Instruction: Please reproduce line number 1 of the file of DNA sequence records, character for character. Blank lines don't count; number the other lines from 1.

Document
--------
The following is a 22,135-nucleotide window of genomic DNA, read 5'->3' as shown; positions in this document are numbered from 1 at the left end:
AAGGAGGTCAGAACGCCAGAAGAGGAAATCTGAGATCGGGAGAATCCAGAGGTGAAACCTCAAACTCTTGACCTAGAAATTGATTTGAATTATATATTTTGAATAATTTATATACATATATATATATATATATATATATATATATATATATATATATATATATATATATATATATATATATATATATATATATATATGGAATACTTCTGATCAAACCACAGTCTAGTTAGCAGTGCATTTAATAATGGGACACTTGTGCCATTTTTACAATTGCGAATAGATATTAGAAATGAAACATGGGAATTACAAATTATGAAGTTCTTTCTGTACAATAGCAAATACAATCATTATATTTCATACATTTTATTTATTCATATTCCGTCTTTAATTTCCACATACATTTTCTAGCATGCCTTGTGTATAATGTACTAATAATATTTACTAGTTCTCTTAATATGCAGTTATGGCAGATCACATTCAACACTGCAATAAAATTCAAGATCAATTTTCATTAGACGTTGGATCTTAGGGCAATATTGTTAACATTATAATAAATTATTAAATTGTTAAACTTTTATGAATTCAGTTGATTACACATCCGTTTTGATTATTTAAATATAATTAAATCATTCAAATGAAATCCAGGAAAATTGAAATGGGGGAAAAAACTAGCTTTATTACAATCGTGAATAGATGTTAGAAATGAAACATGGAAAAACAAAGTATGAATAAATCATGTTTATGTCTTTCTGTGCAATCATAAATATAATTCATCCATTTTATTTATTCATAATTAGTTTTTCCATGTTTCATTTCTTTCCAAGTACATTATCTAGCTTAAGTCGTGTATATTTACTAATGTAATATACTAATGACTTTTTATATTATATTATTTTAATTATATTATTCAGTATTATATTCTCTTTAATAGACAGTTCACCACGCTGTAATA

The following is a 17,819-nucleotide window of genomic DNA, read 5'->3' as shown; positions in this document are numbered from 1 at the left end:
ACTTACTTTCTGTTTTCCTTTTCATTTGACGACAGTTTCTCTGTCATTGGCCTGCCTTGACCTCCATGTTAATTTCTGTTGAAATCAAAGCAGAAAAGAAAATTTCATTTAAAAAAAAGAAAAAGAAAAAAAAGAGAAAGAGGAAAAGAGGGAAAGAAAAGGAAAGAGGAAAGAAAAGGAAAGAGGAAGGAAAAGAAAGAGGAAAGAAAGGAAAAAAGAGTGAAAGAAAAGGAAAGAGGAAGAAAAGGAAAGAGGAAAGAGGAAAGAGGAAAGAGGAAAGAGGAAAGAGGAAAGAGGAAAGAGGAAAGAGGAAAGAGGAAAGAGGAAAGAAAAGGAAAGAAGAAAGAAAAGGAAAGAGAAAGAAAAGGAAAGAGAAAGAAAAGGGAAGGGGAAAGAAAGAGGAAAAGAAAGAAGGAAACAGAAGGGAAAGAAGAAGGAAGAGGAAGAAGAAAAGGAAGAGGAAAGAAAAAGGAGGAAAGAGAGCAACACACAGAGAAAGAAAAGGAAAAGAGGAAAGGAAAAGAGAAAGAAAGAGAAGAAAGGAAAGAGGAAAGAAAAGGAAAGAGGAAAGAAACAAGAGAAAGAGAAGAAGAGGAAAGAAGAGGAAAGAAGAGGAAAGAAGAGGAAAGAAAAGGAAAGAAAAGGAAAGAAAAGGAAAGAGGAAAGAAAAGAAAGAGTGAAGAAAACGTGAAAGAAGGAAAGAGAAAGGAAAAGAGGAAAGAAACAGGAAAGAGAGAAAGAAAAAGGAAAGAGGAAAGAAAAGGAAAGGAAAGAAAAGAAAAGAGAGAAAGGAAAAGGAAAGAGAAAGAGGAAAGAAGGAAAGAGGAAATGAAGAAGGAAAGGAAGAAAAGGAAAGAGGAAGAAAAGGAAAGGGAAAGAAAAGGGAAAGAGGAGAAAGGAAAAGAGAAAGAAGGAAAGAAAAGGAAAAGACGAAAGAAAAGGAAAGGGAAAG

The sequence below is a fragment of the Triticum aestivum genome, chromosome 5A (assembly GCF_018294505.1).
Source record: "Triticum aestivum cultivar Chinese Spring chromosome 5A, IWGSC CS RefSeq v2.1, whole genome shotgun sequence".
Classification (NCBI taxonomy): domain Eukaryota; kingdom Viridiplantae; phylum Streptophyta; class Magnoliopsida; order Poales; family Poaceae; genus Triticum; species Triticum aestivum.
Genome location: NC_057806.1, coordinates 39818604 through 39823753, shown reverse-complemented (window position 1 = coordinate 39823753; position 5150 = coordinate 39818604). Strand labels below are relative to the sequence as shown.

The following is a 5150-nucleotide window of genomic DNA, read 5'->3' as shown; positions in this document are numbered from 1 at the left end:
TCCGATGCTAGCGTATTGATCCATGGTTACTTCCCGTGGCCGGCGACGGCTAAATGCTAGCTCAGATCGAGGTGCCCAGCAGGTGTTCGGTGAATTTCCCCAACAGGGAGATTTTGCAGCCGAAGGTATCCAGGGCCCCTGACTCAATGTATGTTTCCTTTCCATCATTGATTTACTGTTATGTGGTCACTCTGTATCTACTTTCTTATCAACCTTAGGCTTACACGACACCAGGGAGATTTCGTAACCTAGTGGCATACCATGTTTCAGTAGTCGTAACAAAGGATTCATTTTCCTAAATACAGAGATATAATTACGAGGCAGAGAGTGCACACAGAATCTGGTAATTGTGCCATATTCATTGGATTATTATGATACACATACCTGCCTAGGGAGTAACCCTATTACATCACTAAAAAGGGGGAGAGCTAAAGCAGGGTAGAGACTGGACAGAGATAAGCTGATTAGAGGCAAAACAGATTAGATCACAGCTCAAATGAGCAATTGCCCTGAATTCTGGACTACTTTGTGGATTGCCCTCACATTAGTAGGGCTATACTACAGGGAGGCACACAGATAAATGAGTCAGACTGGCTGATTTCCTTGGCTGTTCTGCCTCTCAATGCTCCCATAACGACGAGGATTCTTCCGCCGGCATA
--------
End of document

The following is a 22,135-nucleotide window of genomic DNA, read 5'->3' as shown; positions in this document are numbered from 1 at the left end: